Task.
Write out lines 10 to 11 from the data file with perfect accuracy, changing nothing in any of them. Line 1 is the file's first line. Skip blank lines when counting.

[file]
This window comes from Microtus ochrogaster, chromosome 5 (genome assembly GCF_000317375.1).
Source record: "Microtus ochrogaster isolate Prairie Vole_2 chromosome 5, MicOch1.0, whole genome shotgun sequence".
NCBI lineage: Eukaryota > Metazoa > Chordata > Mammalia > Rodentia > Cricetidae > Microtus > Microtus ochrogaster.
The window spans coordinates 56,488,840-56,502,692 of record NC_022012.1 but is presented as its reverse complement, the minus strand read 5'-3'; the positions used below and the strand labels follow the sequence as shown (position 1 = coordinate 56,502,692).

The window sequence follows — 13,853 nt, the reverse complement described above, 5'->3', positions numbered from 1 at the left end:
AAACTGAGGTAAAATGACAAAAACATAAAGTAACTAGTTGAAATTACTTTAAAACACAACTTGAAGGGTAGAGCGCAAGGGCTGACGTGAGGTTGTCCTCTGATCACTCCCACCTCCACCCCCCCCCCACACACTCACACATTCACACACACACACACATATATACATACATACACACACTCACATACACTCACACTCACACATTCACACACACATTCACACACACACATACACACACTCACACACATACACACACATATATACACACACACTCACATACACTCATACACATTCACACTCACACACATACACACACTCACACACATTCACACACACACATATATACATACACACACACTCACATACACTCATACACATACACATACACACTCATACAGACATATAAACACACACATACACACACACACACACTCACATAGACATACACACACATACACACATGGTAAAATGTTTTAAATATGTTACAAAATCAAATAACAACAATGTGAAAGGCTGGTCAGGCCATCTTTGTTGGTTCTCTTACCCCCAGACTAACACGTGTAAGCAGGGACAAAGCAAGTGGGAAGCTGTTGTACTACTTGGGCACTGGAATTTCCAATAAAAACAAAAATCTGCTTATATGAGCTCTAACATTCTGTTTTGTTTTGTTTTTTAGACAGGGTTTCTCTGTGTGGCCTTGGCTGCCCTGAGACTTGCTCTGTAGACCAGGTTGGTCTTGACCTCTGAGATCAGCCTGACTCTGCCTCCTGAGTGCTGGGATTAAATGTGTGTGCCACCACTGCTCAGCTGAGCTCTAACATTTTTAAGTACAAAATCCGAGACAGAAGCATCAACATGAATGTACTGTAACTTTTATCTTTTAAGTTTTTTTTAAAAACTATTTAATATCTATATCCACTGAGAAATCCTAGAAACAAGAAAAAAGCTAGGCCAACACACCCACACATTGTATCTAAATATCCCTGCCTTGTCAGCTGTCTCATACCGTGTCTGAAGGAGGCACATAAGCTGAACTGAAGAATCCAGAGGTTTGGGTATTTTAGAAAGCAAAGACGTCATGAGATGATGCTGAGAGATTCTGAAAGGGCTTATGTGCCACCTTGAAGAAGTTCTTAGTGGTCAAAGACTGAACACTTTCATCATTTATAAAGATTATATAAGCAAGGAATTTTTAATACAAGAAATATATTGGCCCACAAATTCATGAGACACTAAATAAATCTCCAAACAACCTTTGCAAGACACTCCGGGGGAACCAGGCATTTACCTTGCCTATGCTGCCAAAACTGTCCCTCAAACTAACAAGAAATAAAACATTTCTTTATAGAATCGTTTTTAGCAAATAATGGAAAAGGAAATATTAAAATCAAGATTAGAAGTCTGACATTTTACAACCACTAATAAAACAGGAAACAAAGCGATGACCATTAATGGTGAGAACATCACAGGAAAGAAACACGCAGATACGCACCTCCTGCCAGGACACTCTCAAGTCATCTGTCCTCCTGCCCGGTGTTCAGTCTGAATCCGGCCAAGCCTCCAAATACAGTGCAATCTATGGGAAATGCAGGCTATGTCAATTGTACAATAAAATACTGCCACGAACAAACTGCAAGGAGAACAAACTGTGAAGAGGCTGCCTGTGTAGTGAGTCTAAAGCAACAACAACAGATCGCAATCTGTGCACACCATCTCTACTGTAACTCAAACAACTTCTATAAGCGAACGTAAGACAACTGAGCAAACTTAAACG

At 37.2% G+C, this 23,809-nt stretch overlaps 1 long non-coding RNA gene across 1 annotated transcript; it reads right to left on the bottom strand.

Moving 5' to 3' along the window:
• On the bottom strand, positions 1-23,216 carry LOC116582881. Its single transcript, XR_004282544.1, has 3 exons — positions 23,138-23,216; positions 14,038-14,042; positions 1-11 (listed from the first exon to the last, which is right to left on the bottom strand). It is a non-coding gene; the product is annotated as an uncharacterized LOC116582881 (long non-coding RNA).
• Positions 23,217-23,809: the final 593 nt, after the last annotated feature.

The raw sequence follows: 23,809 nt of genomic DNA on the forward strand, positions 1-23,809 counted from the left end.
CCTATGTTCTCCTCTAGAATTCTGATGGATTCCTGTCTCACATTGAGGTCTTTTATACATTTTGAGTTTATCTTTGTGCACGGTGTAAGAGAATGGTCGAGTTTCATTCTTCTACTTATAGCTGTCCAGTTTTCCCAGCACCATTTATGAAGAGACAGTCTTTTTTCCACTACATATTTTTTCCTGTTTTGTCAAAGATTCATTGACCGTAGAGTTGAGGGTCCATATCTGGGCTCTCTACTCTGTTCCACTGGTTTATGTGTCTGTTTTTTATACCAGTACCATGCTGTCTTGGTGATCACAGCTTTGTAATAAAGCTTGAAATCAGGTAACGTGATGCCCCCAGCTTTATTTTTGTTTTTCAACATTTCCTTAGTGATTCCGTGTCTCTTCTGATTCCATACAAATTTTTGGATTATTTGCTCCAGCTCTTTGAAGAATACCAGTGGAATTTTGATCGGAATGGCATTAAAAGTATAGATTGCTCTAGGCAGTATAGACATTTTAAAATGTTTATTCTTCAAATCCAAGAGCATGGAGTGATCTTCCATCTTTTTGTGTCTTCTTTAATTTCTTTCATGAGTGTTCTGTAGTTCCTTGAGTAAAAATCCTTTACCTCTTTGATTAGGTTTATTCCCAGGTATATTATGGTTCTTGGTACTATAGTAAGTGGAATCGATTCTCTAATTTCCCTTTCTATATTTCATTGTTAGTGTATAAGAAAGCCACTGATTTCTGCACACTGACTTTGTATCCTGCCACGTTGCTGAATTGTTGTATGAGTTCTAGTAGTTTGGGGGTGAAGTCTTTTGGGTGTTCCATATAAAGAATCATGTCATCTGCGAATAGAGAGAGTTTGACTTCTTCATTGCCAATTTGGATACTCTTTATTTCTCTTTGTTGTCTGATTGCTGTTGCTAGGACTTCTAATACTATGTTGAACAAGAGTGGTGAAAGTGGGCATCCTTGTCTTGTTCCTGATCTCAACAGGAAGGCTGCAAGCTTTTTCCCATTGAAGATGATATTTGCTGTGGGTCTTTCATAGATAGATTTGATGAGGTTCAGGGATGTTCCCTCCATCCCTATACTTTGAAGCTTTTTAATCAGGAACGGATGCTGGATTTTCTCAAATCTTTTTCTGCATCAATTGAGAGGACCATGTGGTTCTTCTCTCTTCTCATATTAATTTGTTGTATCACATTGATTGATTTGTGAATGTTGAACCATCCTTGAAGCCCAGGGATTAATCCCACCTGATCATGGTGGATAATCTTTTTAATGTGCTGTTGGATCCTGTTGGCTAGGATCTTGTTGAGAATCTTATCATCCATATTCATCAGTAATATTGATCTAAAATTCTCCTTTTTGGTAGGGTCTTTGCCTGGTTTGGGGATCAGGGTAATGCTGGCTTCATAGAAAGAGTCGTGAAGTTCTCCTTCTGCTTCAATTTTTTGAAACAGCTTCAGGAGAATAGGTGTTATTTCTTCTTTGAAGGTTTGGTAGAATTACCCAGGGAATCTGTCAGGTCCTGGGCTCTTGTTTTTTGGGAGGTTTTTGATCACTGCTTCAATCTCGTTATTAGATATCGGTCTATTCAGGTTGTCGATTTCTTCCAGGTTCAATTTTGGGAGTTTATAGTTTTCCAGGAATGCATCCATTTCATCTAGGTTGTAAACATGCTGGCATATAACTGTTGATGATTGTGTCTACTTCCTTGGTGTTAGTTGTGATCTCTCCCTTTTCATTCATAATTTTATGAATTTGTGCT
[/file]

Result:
• Positions 23,217-23,809: the final 593 nt, after the last annotated feature.

The raw sequence follows: 23,809 nt of genomic DNA on the forward strand, positions 1-23,809 counted from the left end.